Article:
Your general health is the most important determinant for any type of surgery. In body contouring surgery, I will ask the patient what their realistic goal is regarding their weight. If they can get to within 10-15% of that weight, the surgery can be tailored reasonably well with little chance that any further weight loss (or gain) will give an odd appearance. Ideally, the more you lose, the more can be tightened and shaped.
Weight Loss Before Tummy Tuck
The closer you are to ideal body weight, the better the result you can expect from a TT. You can certainly have the procedure performed now, but I would expect a better result and better recovery with some weight loss. You can have the lipo at the same time, but some patients require excision of skin rather than lipo alone for this area.
Tummy tuck and weight loss
Hi AikenMom! If you're healthy and your primary doctor is agreeable, you would do well with a tummy tuck and liposuction. I find that post-partum tummy tuck patients are amongst the happiest of my cosmetic surgery patients. With regard to preoperative weight loss, any weight you can lose before surgery is in your best interest. Your results will be that much better if you are able to lose weight. Also, the complication rate is decreased. There is no set amount of weight to lose--this should be discussed with your surgeon and keeping the goal realistic is key. You can have liposuction of the arms at the same time, but if some of your "flab" is excess skin, then aggressive liposuction in this area will likely contribute to your "flab". You may have less bulk, however, the skin will only tighten a small amount. Again, this is a discussion for you to have with a board-certified plastic surgeon as a physical exam is mandatory to go into details. Good luck!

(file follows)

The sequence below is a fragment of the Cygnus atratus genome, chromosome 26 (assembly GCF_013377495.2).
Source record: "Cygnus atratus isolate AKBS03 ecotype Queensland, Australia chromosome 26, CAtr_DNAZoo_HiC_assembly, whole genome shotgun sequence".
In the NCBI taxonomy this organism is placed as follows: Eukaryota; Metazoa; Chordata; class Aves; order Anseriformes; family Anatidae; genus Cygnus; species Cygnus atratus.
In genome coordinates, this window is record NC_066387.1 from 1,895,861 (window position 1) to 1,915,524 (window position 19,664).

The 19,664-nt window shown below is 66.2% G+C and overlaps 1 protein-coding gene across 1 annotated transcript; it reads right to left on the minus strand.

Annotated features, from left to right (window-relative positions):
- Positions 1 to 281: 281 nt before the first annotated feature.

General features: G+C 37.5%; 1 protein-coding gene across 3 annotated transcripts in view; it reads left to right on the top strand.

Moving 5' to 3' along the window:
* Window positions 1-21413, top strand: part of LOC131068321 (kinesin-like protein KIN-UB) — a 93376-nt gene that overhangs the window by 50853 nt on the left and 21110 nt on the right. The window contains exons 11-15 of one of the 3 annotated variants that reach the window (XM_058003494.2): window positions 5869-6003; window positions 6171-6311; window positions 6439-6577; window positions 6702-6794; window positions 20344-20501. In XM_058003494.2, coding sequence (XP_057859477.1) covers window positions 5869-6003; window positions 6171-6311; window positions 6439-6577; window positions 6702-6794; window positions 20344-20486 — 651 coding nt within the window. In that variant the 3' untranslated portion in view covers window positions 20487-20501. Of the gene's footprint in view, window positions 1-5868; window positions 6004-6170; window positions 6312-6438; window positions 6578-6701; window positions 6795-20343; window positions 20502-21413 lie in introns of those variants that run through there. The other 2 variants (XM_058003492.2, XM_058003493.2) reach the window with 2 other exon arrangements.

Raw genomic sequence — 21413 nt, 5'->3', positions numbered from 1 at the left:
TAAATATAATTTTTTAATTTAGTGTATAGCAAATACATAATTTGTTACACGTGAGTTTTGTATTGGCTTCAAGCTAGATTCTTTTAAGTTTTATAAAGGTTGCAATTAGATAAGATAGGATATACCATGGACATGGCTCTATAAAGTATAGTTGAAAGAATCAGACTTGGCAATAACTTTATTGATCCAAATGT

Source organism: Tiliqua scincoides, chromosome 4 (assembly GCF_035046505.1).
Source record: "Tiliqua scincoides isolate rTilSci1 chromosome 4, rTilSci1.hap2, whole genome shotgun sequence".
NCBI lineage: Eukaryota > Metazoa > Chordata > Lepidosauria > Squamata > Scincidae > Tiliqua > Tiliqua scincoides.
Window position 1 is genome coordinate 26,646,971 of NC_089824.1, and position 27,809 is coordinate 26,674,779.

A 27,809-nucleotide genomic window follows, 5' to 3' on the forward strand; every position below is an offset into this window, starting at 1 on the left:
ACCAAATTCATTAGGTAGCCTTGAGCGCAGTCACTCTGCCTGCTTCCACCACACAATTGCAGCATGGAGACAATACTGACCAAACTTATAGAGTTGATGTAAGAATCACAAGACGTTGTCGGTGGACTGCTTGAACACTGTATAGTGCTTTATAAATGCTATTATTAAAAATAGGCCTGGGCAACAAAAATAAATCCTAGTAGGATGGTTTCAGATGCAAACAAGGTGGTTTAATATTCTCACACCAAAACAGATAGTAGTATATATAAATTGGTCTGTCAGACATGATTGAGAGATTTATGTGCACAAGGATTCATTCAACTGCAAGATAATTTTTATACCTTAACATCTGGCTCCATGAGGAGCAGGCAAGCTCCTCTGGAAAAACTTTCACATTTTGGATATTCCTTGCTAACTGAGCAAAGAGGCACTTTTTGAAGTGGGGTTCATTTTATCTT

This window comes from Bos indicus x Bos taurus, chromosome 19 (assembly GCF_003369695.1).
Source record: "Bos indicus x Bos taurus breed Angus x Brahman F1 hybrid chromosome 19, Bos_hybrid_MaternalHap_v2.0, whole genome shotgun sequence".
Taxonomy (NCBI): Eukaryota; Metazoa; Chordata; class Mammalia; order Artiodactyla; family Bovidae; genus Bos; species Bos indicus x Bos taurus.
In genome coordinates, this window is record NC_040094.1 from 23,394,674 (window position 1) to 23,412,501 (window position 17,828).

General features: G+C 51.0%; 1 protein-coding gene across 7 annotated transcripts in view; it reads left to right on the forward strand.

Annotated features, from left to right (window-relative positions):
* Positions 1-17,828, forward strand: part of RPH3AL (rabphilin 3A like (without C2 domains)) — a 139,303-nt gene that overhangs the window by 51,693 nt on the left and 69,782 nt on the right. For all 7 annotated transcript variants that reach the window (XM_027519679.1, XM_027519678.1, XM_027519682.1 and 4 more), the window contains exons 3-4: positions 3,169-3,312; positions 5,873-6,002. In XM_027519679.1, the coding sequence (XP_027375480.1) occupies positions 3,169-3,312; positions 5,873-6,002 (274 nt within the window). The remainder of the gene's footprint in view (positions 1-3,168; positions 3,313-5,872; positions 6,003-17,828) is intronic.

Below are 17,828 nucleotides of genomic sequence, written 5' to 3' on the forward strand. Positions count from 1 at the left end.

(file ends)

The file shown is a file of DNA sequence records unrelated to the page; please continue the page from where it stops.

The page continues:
Losing Weight before tummy tuck and liposuction
You should be at your long term stable weight which is generally within 20 pounds of your target weight for optimal results. Generally, patients can have tummy tuck and liposuction at the same time.
These answers are for educational purposes and should not be relied upon as a substitute for medical advice you may receive from your physician. If you have a medical emergency, please call 911. These answers do not constitute or initiate a patient/doctor relationship.